Thursday, June 7, 2018

Post-Primary Footnote at Irvine

Bruising Primary Drives Wedge Between UC Irvine Law Prof Candidates

6-6-18,, Karen Sloan

Katie Porter, a professor at the University of California, Irvine School of Law, on Tuesday narrowly defeated her faculty colleague, David Min, to secure a spot on the ballot for a Congressional seat following a hard-fought primary that turned ugly.

Porter snagged 20 percent of the vote—the second-highest percentage behind Republican incumbent Mimi Walters, for whom 53 percent of voters cast their ballot. Min won 17 percent of the vote, but only the top two vote-getters will appear on the November ballot under California’s primary system. (The results aren’t final, as absentee ballots have until Friday to arrive, but Porter currently has a 2,600 vote lead over Min.) 

The pool of law professors who run for federal office is fairly small, and it’s highly unusual for two professors from the same campus to compete against one another for the same seat.

The two had enjoyed a friendly relationship before the campaign. Porter said she helped to recruit Min to U.C. Irvine law school five years earlier, and he graduated from Harvard Law school one year after she did. But their relationship has soured amid the campaign, with Porter accusing her faculty colleague of dragging details about her divorce into the spotlight and Min denying involvement.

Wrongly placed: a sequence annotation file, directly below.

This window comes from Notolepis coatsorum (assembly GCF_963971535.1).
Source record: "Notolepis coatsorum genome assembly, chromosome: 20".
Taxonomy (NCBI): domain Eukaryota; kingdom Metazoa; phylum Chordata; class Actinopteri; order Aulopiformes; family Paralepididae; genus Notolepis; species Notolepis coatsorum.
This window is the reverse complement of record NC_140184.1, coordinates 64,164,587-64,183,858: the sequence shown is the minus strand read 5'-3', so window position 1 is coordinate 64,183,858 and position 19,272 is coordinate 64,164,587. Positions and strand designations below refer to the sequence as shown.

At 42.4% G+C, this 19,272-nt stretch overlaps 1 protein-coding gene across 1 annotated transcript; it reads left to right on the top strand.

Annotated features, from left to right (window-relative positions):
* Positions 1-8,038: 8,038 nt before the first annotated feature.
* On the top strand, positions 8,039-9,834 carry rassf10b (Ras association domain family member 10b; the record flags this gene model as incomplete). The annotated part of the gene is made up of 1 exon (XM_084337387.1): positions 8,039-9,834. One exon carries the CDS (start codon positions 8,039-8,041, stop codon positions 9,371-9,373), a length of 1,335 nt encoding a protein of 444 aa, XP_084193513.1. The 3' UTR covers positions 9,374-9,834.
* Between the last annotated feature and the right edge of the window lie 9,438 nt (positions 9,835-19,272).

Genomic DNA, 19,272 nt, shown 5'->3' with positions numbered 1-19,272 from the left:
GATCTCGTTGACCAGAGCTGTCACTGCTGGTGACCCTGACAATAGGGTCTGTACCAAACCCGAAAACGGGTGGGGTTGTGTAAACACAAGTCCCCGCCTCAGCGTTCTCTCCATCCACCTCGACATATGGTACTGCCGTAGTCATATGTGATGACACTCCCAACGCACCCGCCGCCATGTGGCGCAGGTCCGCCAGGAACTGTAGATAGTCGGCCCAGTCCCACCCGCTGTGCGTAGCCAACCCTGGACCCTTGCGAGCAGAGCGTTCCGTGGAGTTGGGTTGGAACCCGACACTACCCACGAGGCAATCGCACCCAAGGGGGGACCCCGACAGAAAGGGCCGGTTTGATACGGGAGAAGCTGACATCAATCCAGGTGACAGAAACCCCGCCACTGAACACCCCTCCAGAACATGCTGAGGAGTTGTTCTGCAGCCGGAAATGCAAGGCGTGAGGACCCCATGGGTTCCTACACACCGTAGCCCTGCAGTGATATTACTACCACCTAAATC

Porter and Min, both Democrats, hoped to flip trionally Republican Orange County blue by unseating Walters. California’s 45th Congressional District, which covers parts of Orange County, including the University of California, Irvine, voted for Hillary Clinton in 2016, fueling Democratic hopes there. 

Porter still has a chance to bring the district into the Democratic fold, having apparently fended off Min and three other challengers in a closely watched primary. Neither Porter nor Min responded to requests for comment Wednesday.

“I am running for Congress to stand up to Trump and Mimi Walters, and to be the congresswoman that fights for OC families, not powerful special interests,” Porter wrote on Twitter after the results came in. “Tonight, thanks to 1000s of voters who cast a ballot for change, we moved one step closer to taking our fight to Washington.”

In a message on his campaign website, Min on Wednesday urged supporters to vote for Porter, while also acknowledging the rough and tumble nature of the campaign.

“I realize this has been a heated primary, but there is simply too much at stake to let our differences get in the way,” Min wrote. “Real lives are on the line.”


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